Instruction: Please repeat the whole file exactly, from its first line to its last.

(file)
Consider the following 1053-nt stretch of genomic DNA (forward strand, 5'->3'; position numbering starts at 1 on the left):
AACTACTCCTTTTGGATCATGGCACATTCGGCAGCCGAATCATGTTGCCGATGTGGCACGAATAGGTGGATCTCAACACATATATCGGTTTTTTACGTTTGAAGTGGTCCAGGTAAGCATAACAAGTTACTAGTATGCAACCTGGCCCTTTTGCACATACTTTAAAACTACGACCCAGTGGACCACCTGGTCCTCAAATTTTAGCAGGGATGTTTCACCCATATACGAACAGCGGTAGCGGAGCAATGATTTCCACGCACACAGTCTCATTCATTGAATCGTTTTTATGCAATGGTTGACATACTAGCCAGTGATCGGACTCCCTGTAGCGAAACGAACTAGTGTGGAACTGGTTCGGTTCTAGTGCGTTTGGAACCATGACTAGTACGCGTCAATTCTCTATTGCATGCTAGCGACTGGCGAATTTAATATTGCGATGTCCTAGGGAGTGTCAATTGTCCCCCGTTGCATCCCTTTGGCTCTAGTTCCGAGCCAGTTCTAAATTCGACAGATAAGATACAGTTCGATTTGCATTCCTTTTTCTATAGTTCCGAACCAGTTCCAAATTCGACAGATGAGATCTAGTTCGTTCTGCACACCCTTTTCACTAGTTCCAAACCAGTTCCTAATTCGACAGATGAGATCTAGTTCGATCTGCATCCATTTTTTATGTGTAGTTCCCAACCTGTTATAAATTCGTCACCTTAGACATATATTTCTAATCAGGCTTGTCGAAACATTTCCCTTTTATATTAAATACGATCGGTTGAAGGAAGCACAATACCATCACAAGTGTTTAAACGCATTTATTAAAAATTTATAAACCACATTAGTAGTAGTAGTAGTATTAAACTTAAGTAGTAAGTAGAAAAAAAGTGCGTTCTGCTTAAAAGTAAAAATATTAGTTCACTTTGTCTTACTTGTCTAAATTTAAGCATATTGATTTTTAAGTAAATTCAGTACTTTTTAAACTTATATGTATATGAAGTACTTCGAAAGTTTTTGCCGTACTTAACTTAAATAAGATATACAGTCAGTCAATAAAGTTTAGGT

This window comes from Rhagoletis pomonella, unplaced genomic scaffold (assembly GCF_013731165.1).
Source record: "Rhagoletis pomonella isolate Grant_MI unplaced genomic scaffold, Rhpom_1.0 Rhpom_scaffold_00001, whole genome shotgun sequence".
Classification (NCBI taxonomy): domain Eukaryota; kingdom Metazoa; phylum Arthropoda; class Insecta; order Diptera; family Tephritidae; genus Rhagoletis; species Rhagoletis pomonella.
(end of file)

Consider the following 1053-nt stretch of genomic DNA (forward strand, 5'->3'; position numbering starts at 1 on the left):
AACTACTCCTTTTGGATCATGGCACATTCGGCAGCCGAATCATGTTGCCGATGTGGCACGAATAGGTGGATCTCAACACATATATCGGTTTTTTACGTTTGAAGTGGTCCAGGTAAGCATAACAAGTTACTAGTATGCAACCTGGCCCTTTTGCACATACTTTAAAACTACGACCCAGTGGACCACCTGGTCCTCAAATTTTAGCAGGGATGTTTCACCCATATACGAACAGCGGTAGCGGAGCAATGATTTCCACGCACACAGTCTCATTCATTGAATCGTTTTTATGCAATGGTTGACATACTAGCCAGTGATCGGACTCCCTGTAGCGAAACGAACTAGTGTGGAACTGGTTCGGTTCTAGTGCGTTTGGAACCATGACTAGTACGCGTCAATTCTCTATTGCATGCTAGCGACTGGCGAATTTAATATTGCGATGTCCTAGGGAGTGTCAATTGTCCCCCGTTGCATCCCTTTGGCTCTAGTTCCGAGCCAGTTCTAAATTCGACAGATAAGATACAGTTCGATTTGCATTCCTTTTTCTATAGTTCCGAACCAGTTCCAAATTCGACAGATGAGATCTAGTTCGTTCTGCACACCCTTTTCACTAGTTCCAAACCAGTTCCTAATTCGACAGATGAGATCTAGTTCGATCTGCATCCATTTTTTATGTGTAGTTCCCAACCTGTTATAAATTCGTCACCTTAGACATATATTTCTAATCAGGCTTGTCGAAACATTTCCCTTTTATATTAAATACGATCGGTTGAAGGAAGCACAATACCATCACAAGTGTTTAAACGCATTTATTAAAAATTTATAAACCACATTAGTAGTAGTAGTAGTATTAAACTTAAGTAGTAAGTAGAAAAAAAGTGCGTTCTGCTTAAAAGTAAAAATATTAGTTCACTTTGTCTTACTTGTCTAAATTTAAGCATATTGATTTTTAAGTAAATTCAGTACTTTTTAAACTTATATGTATATGAAGTACTTCGAAAGTTTTTGCCGTACTTAACTTAAATAAGATATACAGTCAGTCAATAAAGTTTAGGT

This window comes from Rhagoletis pomonella, unplaced genomic scaffold (assembly GCF_013731165.1).
Source record: "Rhagoletis pomonella isolate Grant_MI unplaced genomic scaffold, Rhpom_1.0 Rhpom_scaffold_00001, whole genome shotgun sequence".
Classification (NCBI taxonomy): domain Eukaryota; kingdom Metazoa; phylum Arthropoda; class Insecta; order Diptera; family Tephritidae; genus Rhagoletis; species Rhagoletis pomonella.